Crime & Courts

Wisconsin man accused of improperly casting November 2020 election ballot in Illinois

Robert J. Sandy, of Kenosha, is charged in McHenry County with a single count of perjury under the state’s election code

A warrant has been issued for the arrest of a Kenosha, Wisconsin, man accused of perjury for allegedly driving to Illinois to cast a ballot in the November 2020 election.

Robert J. Sandy, of Kenosha, is charged in McHenry County with a single count of perjury under the state’s election code, according to a criminal complaint filed Thursday. The 50-year-old is accused of signing a ballot application that falsely claimed he lived at a McHenry address for 30 or more days before the election, according to the complaint.

The offense is a felony typically punishable by as many as five years in prison.

Prosecutors in DuPage County filed similar charges against five people in March and another in June, according to news releases.

Reached by phone Thursday, McHenry County State’s Attorney Patrick Kenneally declined to comment on specifics. Kenneally, however, indicated that other investigations were ongoing.

The allegations against Sandy are similar to claims made in a Twitter thread posted from an account using Sandy’s name.

On Nov. 6, 2020, the account tagged U.S. Rep. Lauren Underwood, a Naperville Democrat, in a post that later resurfaced in January when her opponent unsuccessfully challenged the race’s outcome.

“While I now live in Kenosha, WI, I never felt secure enough with the system, nor with my ability to maintain a life here, to attempt to change my voter registration from IL-14 prior to the election,” the tweet read. “It was also very important to me that I vote for @LaurenUnderwood again.”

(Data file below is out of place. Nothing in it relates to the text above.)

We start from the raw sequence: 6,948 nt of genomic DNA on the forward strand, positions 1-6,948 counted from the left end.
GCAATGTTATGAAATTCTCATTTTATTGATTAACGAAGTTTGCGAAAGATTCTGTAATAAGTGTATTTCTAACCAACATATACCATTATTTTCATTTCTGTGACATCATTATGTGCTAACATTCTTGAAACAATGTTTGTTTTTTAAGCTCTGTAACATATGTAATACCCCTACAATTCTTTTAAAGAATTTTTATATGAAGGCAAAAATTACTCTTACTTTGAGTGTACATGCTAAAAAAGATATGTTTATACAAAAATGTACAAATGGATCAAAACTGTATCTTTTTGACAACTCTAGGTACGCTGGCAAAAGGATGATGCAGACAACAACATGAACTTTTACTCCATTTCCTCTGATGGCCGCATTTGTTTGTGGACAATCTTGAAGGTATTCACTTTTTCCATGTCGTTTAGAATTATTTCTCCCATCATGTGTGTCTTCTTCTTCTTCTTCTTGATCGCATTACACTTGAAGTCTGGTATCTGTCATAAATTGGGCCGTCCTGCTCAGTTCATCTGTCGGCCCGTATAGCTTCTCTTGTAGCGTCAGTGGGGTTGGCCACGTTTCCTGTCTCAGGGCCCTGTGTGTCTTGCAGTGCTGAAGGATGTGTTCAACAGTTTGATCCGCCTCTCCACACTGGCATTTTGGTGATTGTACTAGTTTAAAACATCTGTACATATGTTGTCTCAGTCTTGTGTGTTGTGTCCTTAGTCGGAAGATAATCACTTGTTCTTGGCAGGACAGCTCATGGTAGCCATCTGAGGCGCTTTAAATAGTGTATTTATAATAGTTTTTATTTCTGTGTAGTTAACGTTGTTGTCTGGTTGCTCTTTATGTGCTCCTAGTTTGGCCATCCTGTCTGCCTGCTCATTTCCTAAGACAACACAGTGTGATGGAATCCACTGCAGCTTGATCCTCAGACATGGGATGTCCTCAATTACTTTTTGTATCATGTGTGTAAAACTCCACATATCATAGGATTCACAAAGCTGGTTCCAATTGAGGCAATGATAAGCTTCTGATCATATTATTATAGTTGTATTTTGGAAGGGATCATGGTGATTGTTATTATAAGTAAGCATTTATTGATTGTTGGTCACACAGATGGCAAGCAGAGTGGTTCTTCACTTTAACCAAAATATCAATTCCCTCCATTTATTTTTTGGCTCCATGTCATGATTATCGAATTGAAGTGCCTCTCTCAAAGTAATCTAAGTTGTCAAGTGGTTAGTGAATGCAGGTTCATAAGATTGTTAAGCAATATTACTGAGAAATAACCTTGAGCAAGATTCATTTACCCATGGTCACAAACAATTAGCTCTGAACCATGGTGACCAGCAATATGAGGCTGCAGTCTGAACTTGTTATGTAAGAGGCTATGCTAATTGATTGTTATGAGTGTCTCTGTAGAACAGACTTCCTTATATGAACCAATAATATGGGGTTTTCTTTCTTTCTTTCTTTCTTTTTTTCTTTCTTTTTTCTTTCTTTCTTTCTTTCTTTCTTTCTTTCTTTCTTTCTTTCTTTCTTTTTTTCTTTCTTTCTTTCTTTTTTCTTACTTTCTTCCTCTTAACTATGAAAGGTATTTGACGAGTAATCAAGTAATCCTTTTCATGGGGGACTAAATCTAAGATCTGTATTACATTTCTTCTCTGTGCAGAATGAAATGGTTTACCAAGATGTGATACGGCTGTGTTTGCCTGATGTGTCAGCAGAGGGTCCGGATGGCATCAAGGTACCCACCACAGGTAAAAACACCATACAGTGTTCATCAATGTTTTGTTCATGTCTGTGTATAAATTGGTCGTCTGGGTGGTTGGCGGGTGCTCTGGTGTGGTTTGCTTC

The same Twitter user also claimed they “got up early on Tuesday and traversed the 45 miles between my new home and my old one in order to have that privilege.”

Representatives from Underwood’s office could not immediately be reached for comment Thursday afternoon.

The Twitter thread resurfaced when 14th Congressional District candidate Jim Oberweis challenged the race’s outcome.

“To think that a voter drove from his home in Kenosha, Wisconsin, to vote on election day in McHenry County and it was allowed to happen calls into question the integrity of the election,” Oberweis said in a Jan. 4 news release. “We are a nation of rules and laws, they need to be followed and enforced.”

Underwood spokeswoman Andra Belknap dismissed Oberweis’ maneuver at the time as “legal bluster.”

Underwood defeated Oberweis by more than 5,300 votes in November to win a second term.

Now, more than a year after the 2020 election, it’s too late to contest those results, Illinois State Board of Elections spokesman Matt Dietrich said. In any event, one allegedly fraudulent vote wouldn’t be enough to initiate a recount, Dietrich said.

Sandy was not in police custody as of Thursday evening. An attempt to reach him by phone was unsuccessful.